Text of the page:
“On Monday during our meetings, I make it a point to share with our teachers the great things that are going on in their classrooms. Being in my teachers’ classrooms and providing them with consistent feedback is one of the most important responsibilities a principal can bring to a school.  I get to see a lot of really engaging instruction. Helping to create an open forum for my teachers where they can share what they are doing in the classroom is a culture I want to foster at Eagle," said Broeker.

Principal Jeff BroekerOriginally from upstate New York, Broeker went to school for business. But after his first semester he knew he belonged in education. He was drawn to working with students with special needs. Over the years he has worked and taught in a variety of settings including both traditional and nontraditional schools.  He first came to DCSD in 2011 as the Assistant Principal at ThunderRidge High School before accepting the job at Eagle Academy this year.

“I am in the job I feel like I have been groomed for my entire life,” says Broeker. “I love it here. I absolutely love it here. There isn’t a day that I am not excited about coming to the office and seeing my students experience success."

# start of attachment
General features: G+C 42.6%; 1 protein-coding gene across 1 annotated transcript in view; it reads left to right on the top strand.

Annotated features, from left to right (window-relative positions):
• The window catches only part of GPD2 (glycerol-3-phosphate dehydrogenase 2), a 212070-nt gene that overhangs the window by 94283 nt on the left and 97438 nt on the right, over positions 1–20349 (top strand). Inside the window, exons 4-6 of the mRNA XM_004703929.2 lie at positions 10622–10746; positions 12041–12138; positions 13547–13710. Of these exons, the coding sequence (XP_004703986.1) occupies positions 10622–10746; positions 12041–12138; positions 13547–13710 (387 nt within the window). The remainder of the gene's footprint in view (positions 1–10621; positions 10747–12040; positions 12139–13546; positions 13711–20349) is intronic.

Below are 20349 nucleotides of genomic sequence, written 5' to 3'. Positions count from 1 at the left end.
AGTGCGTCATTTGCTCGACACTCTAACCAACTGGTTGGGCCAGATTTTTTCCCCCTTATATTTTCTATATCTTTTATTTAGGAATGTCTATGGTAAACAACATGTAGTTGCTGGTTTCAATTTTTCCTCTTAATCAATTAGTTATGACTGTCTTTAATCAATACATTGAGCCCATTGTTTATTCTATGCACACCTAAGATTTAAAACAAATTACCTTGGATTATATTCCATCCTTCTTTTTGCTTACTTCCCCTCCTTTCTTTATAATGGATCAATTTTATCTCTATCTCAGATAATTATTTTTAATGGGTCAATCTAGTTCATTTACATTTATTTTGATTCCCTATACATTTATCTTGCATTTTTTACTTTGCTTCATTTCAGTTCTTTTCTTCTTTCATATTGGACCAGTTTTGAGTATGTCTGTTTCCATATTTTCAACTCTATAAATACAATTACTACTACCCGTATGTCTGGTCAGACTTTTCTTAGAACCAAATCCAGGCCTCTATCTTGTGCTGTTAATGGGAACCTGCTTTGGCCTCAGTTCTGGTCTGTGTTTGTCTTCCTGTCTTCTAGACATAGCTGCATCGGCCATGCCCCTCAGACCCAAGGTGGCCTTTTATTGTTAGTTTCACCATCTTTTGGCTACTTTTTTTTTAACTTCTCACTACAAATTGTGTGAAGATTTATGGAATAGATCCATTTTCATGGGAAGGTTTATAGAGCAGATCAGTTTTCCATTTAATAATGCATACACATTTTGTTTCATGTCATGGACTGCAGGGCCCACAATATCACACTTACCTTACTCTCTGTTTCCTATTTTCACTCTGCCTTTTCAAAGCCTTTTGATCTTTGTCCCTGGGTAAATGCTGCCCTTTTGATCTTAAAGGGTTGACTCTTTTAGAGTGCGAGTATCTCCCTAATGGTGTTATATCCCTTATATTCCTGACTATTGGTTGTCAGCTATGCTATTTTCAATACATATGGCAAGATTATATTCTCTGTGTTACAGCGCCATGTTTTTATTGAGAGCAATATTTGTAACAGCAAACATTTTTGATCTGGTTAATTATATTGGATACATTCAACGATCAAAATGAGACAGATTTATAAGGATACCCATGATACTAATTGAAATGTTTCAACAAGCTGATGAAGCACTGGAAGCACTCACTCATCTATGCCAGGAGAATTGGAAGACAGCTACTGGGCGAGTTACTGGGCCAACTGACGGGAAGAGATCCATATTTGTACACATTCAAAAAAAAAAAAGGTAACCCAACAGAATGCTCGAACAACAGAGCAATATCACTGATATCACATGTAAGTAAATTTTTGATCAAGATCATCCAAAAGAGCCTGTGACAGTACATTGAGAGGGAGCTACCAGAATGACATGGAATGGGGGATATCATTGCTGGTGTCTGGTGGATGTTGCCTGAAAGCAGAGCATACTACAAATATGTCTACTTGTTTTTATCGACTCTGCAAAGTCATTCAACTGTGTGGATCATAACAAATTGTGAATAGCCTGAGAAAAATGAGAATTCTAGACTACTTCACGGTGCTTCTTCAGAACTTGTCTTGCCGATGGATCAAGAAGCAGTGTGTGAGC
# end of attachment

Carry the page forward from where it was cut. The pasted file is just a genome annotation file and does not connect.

April 26, 2017 | By acarlson1 | Category: Eagle Academy, Schools

District News

Colorful dark sky with a near-full eclipse of the sun.

Planning is already underway to ensure that students can experience this unique event. We are asking our staff to take precautionary measures if they plan to involve their students in this amazing experience, to ensure the safety of all involved. Students will be instructed not to look at the partially or even near-fully eclipsed sun with the naked eye.  Additionally, homemade filters or ordinary sunglasses—even very dark ones—are not safe for looking at the sun.

 

student speaking at podium, teacher looking at her proudly.

The Boettcher Foundation recently honored 42 Colorado teachers for the significant impact they have had on some of Colorado’s top students – with five of the teachers coming from the Douglas County School District. Every year, the Boettcher Foundation allows each scholarship recipient to acknowledge the teacher who has had the greatest impact on the student’s life. During a special ceremony at the Denver Botanic Gardens, each Boettcher Scholar shared moving stories and thoughtful remarks about his or her teacher.

Large group of middle school students walking on an outdoor field.

All Douglas County School District (DCSD) Middle Schools are gaining an additional full-time counselor this year thanks to a recent grant awarded by the State of Colorado totaling nearly $900,000. Each counselor will have a specific focus on school culture and prevention related to mental health and substance abuse. Additionally, the grant includes funds awarded to each middle school for evidence-based prevention programs and activities.